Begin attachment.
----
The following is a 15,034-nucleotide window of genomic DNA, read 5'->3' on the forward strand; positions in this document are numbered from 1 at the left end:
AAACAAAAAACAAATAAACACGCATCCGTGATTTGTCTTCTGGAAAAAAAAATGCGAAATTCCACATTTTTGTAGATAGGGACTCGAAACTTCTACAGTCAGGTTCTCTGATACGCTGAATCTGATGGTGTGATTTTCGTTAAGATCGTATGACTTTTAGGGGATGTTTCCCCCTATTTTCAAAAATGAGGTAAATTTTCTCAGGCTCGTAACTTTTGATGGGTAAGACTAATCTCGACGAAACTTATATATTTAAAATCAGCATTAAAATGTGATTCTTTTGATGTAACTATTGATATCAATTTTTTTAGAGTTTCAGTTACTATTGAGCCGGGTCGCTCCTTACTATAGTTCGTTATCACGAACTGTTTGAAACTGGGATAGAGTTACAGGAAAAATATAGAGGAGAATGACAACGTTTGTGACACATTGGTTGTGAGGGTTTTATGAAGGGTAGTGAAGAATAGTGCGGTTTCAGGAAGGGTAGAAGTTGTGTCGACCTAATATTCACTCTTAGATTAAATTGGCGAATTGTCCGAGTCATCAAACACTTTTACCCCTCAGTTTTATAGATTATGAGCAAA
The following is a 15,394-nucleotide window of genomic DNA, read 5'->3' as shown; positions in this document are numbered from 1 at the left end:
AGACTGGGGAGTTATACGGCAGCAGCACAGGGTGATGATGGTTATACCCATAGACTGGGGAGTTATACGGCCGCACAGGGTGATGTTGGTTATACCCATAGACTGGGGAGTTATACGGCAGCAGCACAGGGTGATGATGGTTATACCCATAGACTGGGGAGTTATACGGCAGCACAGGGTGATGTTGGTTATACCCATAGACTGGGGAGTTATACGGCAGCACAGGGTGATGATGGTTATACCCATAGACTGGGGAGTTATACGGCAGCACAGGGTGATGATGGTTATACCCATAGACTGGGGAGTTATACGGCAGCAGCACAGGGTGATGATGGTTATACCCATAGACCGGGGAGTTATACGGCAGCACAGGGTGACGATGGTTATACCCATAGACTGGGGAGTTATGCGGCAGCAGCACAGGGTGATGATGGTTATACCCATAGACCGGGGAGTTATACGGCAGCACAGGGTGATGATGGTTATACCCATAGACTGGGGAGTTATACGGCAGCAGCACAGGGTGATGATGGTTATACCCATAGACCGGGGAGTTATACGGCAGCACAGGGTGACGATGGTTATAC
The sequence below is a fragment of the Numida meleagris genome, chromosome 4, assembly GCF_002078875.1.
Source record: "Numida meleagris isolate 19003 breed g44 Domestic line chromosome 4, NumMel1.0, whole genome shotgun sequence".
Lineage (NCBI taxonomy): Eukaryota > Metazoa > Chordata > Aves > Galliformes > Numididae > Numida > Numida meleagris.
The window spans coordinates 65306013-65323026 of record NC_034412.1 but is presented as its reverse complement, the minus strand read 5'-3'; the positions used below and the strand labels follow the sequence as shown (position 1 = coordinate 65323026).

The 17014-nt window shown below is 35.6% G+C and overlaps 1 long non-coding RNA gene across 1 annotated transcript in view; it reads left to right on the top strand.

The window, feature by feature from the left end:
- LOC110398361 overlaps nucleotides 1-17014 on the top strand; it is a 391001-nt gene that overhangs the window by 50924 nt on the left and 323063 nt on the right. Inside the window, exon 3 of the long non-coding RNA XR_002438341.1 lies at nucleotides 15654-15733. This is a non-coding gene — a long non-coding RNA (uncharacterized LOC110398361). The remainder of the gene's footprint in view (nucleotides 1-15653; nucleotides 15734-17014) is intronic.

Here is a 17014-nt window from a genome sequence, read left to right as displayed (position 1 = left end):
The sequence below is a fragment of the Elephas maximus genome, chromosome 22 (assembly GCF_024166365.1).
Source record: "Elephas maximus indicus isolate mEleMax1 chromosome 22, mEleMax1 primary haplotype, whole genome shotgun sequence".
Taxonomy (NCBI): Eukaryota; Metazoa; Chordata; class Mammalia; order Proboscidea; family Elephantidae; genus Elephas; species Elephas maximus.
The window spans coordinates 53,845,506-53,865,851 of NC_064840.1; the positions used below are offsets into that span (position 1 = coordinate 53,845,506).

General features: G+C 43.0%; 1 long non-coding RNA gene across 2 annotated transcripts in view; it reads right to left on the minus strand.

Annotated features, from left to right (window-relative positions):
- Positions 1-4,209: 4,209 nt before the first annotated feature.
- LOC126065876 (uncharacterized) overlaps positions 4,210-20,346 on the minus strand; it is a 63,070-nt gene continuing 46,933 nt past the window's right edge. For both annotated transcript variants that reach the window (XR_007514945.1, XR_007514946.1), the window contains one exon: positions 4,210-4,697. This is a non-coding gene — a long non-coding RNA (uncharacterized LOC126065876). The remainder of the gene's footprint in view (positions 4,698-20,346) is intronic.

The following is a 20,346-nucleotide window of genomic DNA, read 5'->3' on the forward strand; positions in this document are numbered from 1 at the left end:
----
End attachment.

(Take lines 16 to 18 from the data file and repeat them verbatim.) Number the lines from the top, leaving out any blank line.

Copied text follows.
The window spans coordinates 53,845,506-53,865,851 of NC_064840.1; the positions used below are offsets into that span (position 1 = coordinate 53,845,506).

General features: G+C 43.0%; 1 long non-coding RNA gene across 2 annotated transcripts in view; it reads right to left on the minus strand.

Annotated features, from left to right (window-relative positions):